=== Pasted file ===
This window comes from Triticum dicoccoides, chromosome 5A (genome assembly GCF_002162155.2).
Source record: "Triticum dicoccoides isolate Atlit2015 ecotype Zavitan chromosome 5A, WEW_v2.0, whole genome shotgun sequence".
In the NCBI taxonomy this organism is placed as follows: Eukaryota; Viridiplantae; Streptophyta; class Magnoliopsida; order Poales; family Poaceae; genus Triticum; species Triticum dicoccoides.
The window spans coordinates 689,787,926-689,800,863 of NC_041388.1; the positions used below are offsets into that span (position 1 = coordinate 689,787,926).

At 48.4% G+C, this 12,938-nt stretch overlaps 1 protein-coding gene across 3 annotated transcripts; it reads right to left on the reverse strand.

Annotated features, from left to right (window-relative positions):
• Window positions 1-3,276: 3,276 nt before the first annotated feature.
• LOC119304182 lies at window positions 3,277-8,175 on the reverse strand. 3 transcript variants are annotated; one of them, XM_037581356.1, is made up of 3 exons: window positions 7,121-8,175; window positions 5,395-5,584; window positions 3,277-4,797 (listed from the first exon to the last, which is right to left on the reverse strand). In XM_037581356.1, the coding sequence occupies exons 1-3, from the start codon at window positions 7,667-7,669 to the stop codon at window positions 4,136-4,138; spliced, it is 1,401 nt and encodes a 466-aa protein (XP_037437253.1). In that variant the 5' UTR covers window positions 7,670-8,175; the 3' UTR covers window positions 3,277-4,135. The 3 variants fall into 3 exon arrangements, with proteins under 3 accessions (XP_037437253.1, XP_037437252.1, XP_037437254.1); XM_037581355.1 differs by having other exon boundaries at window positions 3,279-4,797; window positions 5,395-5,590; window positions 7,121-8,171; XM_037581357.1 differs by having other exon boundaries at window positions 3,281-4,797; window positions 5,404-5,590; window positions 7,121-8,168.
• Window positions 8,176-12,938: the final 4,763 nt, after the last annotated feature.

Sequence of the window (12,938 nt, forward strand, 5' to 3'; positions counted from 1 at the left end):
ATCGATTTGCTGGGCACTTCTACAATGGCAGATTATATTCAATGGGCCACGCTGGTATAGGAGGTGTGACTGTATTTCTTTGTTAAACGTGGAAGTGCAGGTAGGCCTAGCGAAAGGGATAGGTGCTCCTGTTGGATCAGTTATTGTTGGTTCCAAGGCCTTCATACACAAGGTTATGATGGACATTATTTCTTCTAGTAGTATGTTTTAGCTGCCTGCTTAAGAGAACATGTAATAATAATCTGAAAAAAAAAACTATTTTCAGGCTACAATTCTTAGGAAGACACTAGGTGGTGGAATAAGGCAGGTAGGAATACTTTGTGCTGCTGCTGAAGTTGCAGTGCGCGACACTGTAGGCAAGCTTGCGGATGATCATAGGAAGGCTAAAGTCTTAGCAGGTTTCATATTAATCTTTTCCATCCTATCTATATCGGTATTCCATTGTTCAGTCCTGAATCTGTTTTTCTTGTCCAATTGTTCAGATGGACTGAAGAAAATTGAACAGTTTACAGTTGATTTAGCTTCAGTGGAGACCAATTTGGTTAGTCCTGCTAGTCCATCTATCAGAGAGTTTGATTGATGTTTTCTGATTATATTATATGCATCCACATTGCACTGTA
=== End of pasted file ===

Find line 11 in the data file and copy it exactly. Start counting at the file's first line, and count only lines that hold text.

ATCGATTTGCTGGGCACTTCTACAATGGCAGATTATATTCAATGGGCCACGCTGGTATAGGAGGTGTGACTGTATTTCTTTGTTAAACGTGGAAGTGCAGGTAGGCCTAGCGAAAGGGATAGGTGCTCCTGTTGGATCAGTTATTGTTGGTTCCAAGGCCTTCATACACAAGGTTATGATGGACATTATTTCTTCTAGTAGTATGTTTTAGCTGCCTGCTTAAGAGAACATGTAATAATAATCTGAAAAAAAAAACTATTTTCAGGCTACAATTCTTAGGAAGACACTAGGTGGTGGAATAAGGCAGGTAGGAATACTTTGTGCTGCTGCTGAAGTTGCAGTGCGCGACACTGTAGGCAAGCTTGCGGATGATCATAGGAAGGCTAAAGTCTTAGCAGGTTTCATATTAATCTTTTCCATCCTATCTATATCGGTATTCCATTGTTCAGTCCTGAATCTGTTTTTCTTGTCCAATTGTTCAGATGGACTGAAGAAAATTGAACAGTTTACAGTTGATTTAGCTTCAGTGGAGACCAATTTGGTTAGTCCTGCTAGTCCATCTATCAGAGAGTTTGATTGATGTTTTCTGATTATATTATATGCATCCACATTGCACTGTA